For a long time, debates have raged in the art world about what can be considered creating a property and who can be credited as a true creator of a creative property. For decades, Stan Lee and Steve Ditko were feuding over who were the rightful mind behind Spider-Man, as Lee insisted Spider-Man was his idea, while Ditko insisted he conceptualized Spider-Man, thus making him the creator. What “Batman & Bill” seeks to do is boldly putting an end to the debate that’s been raging in the comic book medium for almost a century. Directors Don Argott and Sheena M. Joyce simultaneously tells the tragic and often heartbreaking story of Bill Finger, the long uncredited creator of Batman, and how a man named Bob Kane stole everything Finger ever had from the credit, and the massive profits, right down to the very essence of his self-respect.
Despite what Disney and Lucasfilm have been doing lately with the “Star Wars” cinematic universe and promising “Star Wars” films until the foreseeable future, that doesn’t stop fans from contributing their own stories. “The Force and the Fury” is a great and simple short fan film that is beautifully directed and works on the fundamentals of “Star Wars”: The narrative is simple, straight to the point, and about family and how the Sith and Jedi affect those within its realm.
Much like a classic mix tape, “Vol. 2” of “Guardians of the Galaxy” is a movie that’s similar in theme to its predecessor but feels fresh and original. Director James Gunn delivered a truly remarkable adaptation in 2014, and now he offers up a sequel that’s just as good, with a hefty narrative that thankfully has so much going on, but never loses sight of its central themes of family, love, and how music is the soundtrack of our lives. With “Guardians” the group of Starlord, Gamorra, Groot, Rocket, and Drax are back committing to a difficult job for a race of aliens called the Sovereign. They’re tasked with killing a vicious monster called the Abilisk and protecting priceless batteries. In exchange, they give Gamorra her sister Nebula back, who has been held prisoner.
Written and directed by Laura Lee Bahr, this film has a little bit of everything. The characters she creates here feel like maybe exaggerated versions of real people one would meet in Hollywood, people looking for their shining moment, their 15 minutes of fame. They sometimes feel like exaggerated versions or stereotypes, but most of the time, they feel like actual people. The film takes these people and puts them in crazy situations where they have no options but to do things most people wouldn’t even think of doing. At the same time, outside of the dognapping and a few other events, the film is filled with regular, normal moments which anchor the story in reality and create a counter-balance the WTF moments. Laura Lee Bahr weaves a story that should not make any sense (a dominatrix, goth kids, dog sitters, botox parties, …) yet it does. She manages to take a few crazy ideas along with some odd characters and makes them entertaining and engaging.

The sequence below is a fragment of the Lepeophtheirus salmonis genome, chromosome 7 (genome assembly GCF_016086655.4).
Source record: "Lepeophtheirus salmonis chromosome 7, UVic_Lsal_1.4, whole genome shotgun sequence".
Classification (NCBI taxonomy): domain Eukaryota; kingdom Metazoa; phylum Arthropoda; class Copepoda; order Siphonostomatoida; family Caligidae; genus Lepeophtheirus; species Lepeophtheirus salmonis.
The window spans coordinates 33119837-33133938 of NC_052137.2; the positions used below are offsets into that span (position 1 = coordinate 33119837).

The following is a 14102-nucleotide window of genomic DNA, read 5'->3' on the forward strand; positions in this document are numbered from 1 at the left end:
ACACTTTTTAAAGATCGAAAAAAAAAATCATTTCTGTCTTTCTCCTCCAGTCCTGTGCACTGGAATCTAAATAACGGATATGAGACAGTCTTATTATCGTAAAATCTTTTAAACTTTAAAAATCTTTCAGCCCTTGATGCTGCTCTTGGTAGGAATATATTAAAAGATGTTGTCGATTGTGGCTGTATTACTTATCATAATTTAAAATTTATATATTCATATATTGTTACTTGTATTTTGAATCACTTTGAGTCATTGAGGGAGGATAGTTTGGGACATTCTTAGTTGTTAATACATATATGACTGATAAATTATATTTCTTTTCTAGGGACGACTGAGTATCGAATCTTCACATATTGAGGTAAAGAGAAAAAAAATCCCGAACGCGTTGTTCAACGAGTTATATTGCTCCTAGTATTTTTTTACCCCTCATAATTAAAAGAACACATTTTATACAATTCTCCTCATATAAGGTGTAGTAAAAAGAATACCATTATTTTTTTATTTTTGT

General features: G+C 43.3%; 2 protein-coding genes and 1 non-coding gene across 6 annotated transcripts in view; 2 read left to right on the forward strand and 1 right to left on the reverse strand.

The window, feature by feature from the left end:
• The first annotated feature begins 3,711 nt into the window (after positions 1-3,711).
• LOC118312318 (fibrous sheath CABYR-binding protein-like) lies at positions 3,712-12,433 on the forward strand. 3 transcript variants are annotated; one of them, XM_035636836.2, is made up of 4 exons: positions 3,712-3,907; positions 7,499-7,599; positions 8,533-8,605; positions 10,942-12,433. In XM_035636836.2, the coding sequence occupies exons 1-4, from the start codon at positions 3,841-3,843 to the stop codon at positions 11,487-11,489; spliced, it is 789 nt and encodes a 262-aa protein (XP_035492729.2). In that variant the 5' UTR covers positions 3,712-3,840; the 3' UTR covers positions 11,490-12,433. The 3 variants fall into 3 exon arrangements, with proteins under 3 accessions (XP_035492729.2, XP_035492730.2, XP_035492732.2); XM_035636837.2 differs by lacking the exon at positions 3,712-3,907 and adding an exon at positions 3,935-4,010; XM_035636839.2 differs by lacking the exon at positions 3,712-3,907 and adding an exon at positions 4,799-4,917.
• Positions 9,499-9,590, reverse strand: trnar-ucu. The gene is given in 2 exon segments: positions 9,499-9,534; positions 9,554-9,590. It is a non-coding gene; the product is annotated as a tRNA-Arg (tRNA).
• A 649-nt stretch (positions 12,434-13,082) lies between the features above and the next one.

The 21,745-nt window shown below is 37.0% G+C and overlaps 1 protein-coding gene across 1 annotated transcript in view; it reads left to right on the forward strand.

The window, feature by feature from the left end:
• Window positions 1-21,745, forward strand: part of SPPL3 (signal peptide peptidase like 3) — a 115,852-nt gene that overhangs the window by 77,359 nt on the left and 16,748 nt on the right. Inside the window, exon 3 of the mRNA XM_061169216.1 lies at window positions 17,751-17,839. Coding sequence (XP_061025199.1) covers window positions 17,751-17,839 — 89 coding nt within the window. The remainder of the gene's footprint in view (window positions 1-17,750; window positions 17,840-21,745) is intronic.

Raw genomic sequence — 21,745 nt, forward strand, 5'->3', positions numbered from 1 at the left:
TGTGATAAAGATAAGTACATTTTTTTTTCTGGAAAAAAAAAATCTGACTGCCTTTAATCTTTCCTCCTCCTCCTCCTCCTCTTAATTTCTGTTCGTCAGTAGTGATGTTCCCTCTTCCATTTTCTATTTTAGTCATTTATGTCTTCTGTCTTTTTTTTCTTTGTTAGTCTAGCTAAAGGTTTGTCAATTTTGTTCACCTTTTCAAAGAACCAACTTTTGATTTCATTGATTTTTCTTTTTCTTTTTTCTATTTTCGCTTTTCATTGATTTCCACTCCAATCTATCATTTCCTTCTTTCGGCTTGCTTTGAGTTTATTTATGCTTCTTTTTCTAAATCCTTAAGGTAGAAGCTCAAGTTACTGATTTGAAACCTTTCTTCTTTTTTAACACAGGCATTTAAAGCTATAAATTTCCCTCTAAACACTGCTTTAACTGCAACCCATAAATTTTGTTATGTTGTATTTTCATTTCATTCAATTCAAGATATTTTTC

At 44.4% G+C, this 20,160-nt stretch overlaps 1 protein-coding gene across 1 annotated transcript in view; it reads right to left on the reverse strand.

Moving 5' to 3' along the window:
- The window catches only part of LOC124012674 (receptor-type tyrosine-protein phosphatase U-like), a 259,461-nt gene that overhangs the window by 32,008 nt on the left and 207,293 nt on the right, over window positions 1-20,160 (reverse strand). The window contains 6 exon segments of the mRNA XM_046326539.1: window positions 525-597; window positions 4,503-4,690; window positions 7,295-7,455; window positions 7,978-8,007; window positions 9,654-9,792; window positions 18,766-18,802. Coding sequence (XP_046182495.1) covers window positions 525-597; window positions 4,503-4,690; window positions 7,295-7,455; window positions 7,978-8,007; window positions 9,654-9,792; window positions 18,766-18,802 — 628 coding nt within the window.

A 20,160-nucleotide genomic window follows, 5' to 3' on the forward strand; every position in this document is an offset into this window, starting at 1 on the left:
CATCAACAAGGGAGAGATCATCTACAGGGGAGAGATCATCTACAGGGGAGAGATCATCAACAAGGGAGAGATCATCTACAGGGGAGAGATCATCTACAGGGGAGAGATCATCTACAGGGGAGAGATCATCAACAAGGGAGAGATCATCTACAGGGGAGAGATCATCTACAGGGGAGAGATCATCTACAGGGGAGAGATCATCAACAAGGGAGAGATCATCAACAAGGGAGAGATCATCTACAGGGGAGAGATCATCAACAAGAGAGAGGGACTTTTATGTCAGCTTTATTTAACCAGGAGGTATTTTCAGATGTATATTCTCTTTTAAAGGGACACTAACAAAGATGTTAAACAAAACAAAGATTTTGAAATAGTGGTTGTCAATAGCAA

I first saw “Phantasm” thirteen years ago and it’s one of the more mind blowing horror films I’ve ever seen. It surely holds up better than the sequels, all of which I’d seen way before ever watching the original film. While “Phantasm” is still a bit of a goofy horror film in some instances, it’s also an entertaining one with some great moments of atmosphere and eeriness. Director Coscarelli is never afraid to stretch the limits of his premise, making “Phantasm” feel like some surreal nightmare that our characters are stuck in. There’s the demonic fly, the dwarf drones, and of course one of the best scenes involving character Mike watching the Tall Man stomp through his small town.
Once called “Stake Lander,” the follow up to the fantastic 2011 apocalyptic vampire film may be just a TV movie, but it’s thankfully a pretty excellent follow up to the original vampire thriller. “Stake Land 2” reunites just about everyone from the original film to extend the mythology of the original film and continue the epic journey of the enigmatic Mister and his young sidekick Martin. Except now, Martin is an experienced apocalyptic hunter who has managed to settle in to a life he loves, even in the midst of the end of the world. Despite Mister venturing out on his own, Martin has established a farm as well as married and had a son.
It’s a shame that this is the only movie that patient fans of “Phantasm” will be getting since “Ravager,” the apparent final film in the series, isn’t that much of a horror film. Despite David Hartman’s best efforts, “Ravager” feels more like a fan film for the “Phantasm” movie series than anything else. I went in to the movie expecting pretty awesome and big things and sadly only got the bare minimum. When the movie ended, I literally muttered “That’s it?” to myself. Even Angus Scrimm in his final role appears for a few minutes here and there, and is mostly seen in the prologue through flashbacks.
It feels like Director Phillip Stainsby has a large premise ahead of him that’s just way too big for a twenty minute movie. “Vision Room” has a short time to unfold its story and a large narrative that only has so much space to breathe. Thus what we’re left with is a movie that’s mostly captions and subtitles that establish the mythos, the concept, and the world, and only visits the actual characters sporadically. The movie feels almost like nothing but captions most of the time, and I wanted to see so much more characters doing things and moving the film forward rather than having director Stainsby explain everything to us.